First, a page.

If the investor got out of the market, she may have avoided more down days, but it also means she missed out on the up days when the market bounced back. Let’s look at the hypothetical $57,425 that the investor pulled out of the S&P 500 Index on February 1, 2009.
Say the investor put the money into a savings account bearing a 5% interest rate. Let’s see how this would have performed compared with leaving the money in the S&P 500 Index. Three months later, the S&P started to rebound, and the investment value would have increased to $71,803. However, the investor moved this money to a savings account where the value also increased, but only to $58,791.
After three years, the savings account would yield $66,706; the S&P 500 Index would yield $106,687. The investor would have had nearly $40,000 more if she had stayed in the S&P 500 Index even after the market’s decline, so she would have done much better in the long run.
Remind yourself often of the reason why you invested in stocks in the first place: because stocks have been the best performers over time though they come with significantly greater risk. For many people, stocks are part of a long-term investing plan to help them pursue their financial goals. But with everything going on in the world, is now a great time to invest? Let’s take a look.
Diversification and asset allocation are similar in that they are both based on the classic idea of not “putting all your eggs in one basket.”
The difference is that asset allocation involves spreading investments among asset classes, whereas diversification involves spreading investments within each asset class. With diversification, you figure out what percentage of the various subclasses you should own and, within each of those subclasses, how many different stocks you need for a broad representative mix.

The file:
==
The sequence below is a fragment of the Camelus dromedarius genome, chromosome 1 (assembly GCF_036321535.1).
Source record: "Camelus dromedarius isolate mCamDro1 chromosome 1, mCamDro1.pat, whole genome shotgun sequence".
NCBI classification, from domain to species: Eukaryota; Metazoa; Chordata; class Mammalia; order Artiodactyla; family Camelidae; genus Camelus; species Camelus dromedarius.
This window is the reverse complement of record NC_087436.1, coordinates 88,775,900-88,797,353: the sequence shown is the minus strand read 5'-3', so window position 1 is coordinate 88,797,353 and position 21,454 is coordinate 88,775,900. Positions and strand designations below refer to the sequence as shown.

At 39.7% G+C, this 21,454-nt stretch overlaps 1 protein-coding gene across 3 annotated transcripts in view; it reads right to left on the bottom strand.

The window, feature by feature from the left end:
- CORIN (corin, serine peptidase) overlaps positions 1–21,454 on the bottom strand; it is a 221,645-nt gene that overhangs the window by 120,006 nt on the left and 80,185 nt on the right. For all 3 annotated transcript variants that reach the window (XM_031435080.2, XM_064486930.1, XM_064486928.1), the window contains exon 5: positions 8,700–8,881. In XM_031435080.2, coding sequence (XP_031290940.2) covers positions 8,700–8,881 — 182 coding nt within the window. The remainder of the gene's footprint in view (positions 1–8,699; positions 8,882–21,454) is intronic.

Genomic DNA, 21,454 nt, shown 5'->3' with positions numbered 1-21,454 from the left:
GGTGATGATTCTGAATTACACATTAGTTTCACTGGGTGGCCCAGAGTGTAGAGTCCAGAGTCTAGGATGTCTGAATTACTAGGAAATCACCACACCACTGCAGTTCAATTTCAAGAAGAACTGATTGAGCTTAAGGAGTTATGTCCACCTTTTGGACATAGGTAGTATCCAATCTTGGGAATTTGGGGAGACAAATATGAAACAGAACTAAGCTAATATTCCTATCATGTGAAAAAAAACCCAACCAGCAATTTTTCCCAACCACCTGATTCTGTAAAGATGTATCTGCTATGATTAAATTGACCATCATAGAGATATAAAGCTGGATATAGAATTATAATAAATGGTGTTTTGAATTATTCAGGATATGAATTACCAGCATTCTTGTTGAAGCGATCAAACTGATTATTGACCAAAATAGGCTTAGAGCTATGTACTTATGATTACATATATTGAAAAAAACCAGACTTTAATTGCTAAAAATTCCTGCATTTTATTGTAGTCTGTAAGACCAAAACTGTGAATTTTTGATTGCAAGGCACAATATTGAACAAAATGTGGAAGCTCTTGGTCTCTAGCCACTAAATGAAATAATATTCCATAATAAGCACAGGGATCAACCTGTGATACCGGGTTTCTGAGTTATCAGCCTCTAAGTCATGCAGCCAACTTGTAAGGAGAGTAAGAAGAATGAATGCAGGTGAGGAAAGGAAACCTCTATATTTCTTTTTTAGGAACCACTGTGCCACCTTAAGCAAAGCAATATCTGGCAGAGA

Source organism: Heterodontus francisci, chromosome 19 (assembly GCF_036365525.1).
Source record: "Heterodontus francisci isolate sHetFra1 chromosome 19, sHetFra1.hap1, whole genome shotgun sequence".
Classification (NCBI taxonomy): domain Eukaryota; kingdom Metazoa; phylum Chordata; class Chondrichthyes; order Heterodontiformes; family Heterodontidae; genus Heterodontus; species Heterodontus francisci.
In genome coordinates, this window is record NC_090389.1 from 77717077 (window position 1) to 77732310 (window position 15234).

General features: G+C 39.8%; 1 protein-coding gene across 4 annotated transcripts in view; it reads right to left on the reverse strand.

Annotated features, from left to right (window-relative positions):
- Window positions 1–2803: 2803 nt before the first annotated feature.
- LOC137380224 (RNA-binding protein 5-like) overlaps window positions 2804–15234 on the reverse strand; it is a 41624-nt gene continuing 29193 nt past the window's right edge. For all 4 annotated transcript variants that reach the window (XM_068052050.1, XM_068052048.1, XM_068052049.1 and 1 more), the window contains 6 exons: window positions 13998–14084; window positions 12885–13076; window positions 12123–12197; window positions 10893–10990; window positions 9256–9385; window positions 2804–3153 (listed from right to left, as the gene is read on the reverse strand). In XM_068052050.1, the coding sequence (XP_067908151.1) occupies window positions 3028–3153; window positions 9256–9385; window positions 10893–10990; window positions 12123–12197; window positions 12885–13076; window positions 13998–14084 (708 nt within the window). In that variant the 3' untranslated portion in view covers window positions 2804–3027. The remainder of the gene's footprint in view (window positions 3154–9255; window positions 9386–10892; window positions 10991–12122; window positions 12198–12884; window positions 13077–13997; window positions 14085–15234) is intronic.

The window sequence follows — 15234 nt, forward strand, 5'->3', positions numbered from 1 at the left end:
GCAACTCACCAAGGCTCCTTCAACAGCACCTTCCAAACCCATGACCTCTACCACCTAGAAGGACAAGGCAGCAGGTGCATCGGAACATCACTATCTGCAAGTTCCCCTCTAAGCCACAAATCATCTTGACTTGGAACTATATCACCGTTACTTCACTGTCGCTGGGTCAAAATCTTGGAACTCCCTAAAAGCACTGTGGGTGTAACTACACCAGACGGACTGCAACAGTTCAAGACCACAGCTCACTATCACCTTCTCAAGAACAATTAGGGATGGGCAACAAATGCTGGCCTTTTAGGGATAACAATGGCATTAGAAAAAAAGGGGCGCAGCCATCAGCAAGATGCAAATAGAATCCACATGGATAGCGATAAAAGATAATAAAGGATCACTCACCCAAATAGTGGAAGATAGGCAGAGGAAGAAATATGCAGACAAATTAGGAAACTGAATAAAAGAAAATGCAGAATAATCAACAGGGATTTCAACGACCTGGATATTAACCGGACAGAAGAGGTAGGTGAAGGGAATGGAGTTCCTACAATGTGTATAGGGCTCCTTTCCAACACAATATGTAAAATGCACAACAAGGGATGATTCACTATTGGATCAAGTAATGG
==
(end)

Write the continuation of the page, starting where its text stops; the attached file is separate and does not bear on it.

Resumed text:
Both asset allocation and diversification may help lower risk and protect your portfolio from poor performance in any one asset class or industry. However, neither allocation nor diversification can guarantee against loss or ensure a profit.
After you have reviewed your investment options, you may want to use this investment review calendar to help you stay on track toward your retirement income goals.
When reviewing your portfolio, it’s helpful to ask yourself some questions, such as:
If you are unsure of the answers or need assistance, you can speak with your financial advisor, use the tools on your plan’s website, or call one of your plan’s phone representatives.